Another modern example of the American shot happens in the HBO hit series, “Game of Thrones” (2011 – 2019). Here Jon Snow is framed from the knee-up as he draws his sword, Ramsay Bolton’s cavalry advancing toward him. You get a sense of the character’s heroism that can’t be accomplished by a long, wide or close shot.

Conclusion

Now that you know more about the American shot, create your own shot list. Think of how you would use the shot in your own projects. Even if you’re still unsure, test the waters with a project you have in mind or one you’re doing just for fun. It’s not just a technique for cowboy movies. Comic book movies have adapted the technique into their films, as well. Even online influencers have used the shot in their video content.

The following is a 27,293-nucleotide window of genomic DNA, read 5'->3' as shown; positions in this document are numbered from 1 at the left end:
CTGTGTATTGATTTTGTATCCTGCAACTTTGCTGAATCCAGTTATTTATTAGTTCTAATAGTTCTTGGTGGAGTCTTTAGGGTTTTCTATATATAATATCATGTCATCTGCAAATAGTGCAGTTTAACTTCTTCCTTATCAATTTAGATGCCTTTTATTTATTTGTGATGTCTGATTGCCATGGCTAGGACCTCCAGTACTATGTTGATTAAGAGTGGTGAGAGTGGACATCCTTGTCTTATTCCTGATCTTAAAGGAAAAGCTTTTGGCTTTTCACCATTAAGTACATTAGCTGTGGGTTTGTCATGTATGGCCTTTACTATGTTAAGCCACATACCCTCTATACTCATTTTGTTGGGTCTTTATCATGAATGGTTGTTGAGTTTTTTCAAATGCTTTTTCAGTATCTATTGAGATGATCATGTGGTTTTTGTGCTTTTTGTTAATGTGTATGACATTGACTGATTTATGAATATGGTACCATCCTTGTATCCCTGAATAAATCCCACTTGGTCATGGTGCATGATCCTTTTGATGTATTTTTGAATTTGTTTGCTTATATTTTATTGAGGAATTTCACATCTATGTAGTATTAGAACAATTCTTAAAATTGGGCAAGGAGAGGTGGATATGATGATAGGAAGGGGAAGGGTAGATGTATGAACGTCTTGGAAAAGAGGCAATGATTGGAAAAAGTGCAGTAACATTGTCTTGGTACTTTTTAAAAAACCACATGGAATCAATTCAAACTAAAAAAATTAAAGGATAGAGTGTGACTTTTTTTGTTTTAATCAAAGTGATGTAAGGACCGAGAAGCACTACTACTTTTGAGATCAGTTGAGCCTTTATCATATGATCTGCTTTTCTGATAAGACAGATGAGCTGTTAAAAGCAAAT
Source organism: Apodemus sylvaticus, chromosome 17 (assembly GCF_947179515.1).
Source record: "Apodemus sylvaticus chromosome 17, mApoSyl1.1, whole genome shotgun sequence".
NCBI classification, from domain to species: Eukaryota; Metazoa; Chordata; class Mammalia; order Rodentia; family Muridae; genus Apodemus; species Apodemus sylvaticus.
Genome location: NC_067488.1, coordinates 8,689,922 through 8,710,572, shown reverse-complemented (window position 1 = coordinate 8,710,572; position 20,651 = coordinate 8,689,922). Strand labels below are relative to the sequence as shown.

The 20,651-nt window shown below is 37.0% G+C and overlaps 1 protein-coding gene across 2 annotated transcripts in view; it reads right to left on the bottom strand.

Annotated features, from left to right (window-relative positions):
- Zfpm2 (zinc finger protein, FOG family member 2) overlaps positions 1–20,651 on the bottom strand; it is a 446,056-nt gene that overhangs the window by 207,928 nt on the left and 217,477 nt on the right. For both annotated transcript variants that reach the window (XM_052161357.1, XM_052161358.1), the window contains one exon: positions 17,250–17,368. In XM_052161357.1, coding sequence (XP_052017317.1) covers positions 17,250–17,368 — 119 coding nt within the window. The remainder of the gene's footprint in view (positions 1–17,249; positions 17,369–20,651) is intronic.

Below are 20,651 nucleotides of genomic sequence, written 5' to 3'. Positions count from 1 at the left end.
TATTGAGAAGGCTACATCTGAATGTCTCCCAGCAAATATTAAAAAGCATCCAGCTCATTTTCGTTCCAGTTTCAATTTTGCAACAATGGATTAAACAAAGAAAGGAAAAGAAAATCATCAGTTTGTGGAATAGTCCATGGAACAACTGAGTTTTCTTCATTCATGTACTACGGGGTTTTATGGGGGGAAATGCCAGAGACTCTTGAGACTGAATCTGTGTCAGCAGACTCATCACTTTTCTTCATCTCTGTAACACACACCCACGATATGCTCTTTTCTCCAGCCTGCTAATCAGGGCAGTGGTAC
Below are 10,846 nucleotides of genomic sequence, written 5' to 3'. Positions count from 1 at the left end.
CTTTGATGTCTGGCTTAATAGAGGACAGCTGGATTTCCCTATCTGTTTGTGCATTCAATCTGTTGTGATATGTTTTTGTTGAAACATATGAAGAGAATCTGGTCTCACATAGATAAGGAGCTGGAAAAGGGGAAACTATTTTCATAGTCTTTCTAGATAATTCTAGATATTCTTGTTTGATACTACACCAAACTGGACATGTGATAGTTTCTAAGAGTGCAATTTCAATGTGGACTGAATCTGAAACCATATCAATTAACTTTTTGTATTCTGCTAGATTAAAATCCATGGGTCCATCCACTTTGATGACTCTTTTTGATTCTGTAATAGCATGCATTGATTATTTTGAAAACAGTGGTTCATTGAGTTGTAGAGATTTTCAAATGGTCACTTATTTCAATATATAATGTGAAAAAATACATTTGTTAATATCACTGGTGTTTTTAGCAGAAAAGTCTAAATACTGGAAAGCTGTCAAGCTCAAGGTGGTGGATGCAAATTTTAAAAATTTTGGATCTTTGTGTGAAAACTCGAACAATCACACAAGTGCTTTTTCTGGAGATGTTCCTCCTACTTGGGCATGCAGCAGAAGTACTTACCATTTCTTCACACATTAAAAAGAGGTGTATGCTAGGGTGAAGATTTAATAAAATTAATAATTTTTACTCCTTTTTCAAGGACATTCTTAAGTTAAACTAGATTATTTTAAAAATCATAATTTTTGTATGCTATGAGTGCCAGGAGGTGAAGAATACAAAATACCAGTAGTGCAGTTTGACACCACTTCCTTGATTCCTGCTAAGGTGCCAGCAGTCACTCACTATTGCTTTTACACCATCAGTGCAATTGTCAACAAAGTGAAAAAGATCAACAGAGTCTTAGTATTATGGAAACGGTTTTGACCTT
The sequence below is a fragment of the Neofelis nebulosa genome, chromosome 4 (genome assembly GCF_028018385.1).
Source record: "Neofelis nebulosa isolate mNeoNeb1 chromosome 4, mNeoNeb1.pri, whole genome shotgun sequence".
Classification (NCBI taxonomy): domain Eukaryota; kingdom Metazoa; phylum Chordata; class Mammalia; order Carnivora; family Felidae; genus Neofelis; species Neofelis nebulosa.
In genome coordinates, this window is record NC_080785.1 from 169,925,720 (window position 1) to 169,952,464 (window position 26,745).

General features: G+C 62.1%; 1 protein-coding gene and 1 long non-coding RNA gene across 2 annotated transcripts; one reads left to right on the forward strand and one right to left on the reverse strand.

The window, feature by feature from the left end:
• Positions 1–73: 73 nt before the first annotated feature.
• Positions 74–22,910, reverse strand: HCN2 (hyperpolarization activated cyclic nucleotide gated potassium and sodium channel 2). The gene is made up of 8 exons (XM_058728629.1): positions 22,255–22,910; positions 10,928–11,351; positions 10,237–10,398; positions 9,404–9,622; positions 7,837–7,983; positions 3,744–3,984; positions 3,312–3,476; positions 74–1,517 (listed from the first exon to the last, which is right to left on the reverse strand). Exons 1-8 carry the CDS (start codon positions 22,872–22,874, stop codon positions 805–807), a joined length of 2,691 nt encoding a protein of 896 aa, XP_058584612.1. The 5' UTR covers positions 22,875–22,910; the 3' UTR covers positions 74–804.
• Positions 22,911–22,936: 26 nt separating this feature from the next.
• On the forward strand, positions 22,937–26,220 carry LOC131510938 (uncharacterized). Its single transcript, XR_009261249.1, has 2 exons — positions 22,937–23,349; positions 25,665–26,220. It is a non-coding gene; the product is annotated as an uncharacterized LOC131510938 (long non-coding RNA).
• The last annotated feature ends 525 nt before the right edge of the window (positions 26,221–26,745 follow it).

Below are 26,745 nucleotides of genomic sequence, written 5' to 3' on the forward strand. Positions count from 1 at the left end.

The American shot can be extremely effective for any film or video project looking to capture emotion, heroism and superiority in any genre you can imagine. So if you are itching to try it out yourself, go for it. The only way you will learn is by doing. To recap, the American shot is an altered cross of a medium shot and a wide shot and has deep roots in the Western genre. It can be great for making scenes more dramatic; however, be careful if you use it. It’s a very stylistic shot and will stand out if it doesn’t fit with the flow of your film. Practice, and you will get an idea of when and if you should use the shot.